An artistic composition of the sequence of the Total Lunar Eclipse that occurred on 26 May 2021. The partial eclipse phases show the dark shadow of the Earth falling across part of the lunar surface, while the rest of the surface maintains its typically bright appearance. As the eclipse reaches totality, the shadow covers the entire visible surface of the Moon and we see a beautiful, eerie red/orange colour across the Moon’s surface. The colour is due to the scattering effect of sunlight passing through the Earth’s atmosphere – blue wavelengths of that light are scattered (that’s how we get a blue sky during daytime) while red wavelengths are “bent” (refracted) by the atmosphere and turn the Earth’s shadow a dark red colour which the Moon travels through during the eclipse.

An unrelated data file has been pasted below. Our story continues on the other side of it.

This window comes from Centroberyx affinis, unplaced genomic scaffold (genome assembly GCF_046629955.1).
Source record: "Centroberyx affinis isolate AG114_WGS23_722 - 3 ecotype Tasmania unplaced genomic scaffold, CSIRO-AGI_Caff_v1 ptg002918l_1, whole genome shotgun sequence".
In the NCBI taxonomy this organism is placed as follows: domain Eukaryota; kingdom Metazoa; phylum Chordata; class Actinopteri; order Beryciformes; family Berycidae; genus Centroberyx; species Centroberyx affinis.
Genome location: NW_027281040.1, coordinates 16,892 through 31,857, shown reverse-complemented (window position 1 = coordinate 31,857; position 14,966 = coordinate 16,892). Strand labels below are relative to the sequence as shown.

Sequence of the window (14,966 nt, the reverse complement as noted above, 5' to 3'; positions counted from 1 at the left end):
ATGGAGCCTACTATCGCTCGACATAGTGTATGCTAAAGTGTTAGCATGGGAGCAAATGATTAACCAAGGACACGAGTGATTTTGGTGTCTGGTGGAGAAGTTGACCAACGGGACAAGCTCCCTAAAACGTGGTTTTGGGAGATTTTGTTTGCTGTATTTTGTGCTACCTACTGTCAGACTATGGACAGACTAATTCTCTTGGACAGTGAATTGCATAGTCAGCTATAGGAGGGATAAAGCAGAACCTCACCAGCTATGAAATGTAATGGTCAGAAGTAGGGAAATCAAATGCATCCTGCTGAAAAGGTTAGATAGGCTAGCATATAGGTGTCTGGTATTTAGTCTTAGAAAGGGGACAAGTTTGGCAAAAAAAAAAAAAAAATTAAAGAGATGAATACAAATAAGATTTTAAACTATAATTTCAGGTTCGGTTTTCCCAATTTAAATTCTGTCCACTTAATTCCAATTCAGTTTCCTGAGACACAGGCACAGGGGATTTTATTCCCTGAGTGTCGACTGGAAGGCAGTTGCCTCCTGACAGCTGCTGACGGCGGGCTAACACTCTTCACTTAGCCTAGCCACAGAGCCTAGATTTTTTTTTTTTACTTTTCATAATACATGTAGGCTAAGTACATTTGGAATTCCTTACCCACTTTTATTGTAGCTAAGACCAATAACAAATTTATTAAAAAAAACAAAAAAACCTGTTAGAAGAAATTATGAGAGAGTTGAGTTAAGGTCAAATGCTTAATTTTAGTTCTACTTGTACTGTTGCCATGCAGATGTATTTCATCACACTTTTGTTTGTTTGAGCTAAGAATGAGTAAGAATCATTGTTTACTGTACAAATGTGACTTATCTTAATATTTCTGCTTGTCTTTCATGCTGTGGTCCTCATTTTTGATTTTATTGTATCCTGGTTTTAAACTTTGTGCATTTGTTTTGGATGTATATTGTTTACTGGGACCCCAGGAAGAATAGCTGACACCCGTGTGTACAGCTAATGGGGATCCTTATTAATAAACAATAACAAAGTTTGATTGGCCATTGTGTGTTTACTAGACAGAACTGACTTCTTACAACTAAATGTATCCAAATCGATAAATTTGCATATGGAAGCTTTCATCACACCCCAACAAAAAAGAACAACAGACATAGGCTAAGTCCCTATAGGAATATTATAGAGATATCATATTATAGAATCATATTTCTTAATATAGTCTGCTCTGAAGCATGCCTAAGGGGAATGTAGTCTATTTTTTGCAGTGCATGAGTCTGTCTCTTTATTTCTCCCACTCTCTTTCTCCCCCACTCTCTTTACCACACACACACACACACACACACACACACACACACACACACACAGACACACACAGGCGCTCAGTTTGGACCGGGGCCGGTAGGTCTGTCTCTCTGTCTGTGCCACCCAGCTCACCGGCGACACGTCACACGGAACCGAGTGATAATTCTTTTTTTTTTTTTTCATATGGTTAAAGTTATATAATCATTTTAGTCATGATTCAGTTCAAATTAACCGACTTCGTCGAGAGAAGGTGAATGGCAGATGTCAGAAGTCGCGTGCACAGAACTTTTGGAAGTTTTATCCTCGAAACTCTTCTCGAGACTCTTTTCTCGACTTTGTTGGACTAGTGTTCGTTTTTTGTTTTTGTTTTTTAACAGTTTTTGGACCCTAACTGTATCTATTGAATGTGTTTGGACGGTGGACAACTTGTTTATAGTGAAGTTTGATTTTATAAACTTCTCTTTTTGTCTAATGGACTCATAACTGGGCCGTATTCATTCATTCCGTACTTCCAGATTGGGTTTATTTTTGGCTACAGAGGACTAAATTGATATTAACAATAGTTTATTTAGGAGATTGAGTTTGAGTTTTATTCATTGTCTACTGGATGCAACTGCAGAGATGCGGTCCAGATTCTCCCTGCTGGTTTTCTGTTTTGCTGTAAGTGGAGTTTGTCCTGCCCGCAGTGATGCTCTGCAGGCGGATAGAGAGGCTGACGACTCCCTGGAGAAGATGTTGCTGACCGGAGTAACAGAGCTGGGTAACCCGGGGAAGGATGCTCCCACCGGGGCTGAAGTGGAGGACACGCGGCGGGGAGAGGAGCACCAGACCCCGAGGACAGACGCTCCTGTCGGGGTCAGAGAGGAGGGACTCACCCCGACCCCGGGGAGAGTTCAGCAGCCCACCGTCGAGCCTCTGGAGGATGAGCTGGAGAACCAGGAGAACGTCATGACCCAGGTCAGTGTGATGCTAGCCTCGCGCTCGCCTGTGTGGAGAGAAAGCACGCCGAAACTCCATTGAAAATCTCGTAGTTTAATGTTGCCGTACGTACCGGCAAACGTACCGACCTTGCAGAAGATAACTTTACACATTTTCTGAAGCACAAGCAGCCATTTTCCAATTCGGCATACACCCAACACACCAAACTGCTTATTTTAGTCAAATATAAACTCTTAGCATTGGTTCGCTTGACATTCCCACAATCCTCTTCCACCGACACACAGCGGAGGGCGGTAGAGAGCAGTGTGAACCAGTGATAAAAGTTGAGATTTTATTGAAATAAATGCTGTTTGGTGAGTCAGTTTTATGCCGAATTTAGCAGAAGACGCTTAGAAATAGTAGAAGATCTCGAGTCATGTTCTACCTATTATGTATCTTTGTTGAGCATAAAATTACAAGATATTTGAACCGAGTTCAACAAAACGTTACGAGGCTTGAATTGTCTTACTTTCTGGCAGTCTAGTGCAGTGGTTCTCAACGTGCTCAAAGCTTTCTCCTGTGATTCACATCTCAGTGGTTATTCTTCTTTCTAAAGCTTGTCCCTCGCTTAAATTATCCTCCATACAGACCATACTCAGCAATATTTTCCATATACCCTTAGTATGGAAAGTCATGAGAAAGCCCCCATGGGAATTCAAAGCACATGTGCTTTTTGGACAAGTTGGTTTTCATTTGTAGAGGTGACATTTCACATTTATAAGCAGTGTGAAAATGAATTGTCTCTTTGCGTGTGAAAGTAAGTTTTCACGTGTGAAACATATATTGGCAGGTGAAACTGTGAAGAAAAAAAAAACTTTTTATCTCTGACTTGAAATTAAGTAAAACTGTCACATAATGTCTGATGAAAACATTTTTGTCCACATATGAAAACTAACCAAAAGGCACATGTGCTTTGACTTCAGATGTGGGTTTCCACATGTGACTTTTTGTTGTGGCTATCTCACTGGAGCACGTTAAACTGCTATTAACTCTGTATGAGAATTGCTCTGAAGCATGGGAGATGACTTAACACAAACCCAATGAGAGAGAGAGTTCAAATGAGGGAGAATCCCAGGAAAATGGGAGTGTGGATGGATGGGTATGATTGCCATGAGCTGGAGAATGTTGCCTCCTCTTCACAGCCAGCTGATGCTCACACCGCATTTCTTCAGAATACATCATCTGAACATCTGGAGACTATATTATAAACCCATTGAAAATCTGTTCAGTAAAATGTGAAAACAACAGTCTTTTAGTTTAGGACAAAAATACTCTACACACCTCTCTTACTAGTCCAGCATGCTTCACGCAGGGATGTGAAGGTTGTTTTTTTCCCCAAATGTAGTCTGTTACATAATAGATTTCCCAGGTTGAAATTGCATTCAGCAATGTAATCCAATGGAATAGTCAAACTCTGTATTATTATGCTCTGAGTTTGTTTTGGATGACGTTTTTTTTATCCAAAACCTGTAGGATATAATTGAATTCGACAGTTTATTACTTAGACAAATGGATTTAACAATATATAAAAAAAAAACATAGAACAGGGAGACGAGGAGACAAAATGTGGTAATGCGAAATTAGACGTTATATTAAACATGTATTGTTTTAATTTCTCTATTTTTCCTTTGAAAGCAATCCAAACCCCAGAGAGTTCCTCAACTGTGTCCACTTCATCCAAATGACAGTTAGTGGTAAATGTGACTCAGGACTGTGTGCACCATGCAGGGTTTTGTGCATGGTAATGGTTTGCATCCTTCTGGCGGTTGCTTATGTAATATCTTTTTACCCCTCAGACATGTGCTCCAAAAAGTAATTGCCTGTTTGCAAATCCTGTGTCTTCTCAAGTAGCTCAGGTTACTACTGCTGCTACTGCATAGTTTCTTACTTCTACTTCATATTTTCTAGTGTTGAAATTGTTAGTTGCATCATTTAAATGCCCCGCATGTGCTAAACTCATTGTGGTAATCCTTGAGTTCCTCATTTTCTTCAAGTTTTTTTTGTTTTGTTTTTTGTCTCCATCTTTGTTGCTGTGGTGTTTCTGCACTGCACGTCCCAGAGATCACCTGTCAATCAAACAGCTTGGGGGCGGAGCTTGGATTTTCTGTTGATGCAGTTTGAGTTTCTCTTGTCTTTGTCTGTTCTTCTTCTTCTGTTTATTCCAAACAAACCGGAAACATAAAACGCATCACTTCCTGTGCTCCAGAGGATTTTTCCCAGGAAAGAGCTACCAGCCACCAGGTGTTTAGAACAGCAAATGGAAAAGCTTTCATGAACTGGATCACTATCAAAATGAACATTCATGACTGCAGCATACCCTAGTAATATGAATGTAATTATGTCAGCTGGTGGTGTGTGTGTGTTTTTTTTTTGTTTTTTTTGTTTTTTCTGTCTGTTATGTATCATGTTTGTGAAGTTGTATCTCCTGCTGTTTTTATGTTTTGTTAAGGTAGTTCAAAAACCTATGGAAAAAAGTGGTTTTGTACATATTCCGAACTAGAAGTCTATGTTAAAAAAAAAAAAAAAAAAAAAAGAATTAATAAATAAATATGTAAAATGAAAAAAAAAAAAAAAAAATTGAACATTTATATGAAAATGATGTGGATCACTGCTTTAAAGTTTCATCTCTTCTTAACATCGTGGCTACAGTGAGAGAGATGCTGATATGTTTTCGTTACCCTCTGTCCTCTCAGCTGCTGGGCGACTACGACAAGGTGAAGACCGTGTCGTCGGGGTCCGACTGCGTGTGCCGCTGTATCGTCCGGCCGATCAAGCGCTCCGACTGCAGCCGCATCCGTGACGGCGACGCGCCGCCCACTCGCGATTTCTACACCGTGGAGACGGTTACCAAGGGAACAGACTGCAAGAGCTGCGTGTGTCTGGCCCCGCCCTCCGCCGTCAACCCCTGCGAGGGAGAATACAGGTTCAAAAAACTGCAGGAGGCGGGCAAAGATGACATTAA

- Partial phases: single exposure, 550mm, f/5.5, 1/80s, ISO 100
- Nearing totality: single exposure, 550mm, f/5.5, 1/6s, ISO 400
- Greatest Eclipse: 7-bracket manual exposure blend, 550mm, f/5.5, 1/6 – 10s , ISO 400
All photographs taken with a Canon 6D Mk II at prime focus with a SkyWatcher Esprit 100mm ED Triplet APO refractor telescope.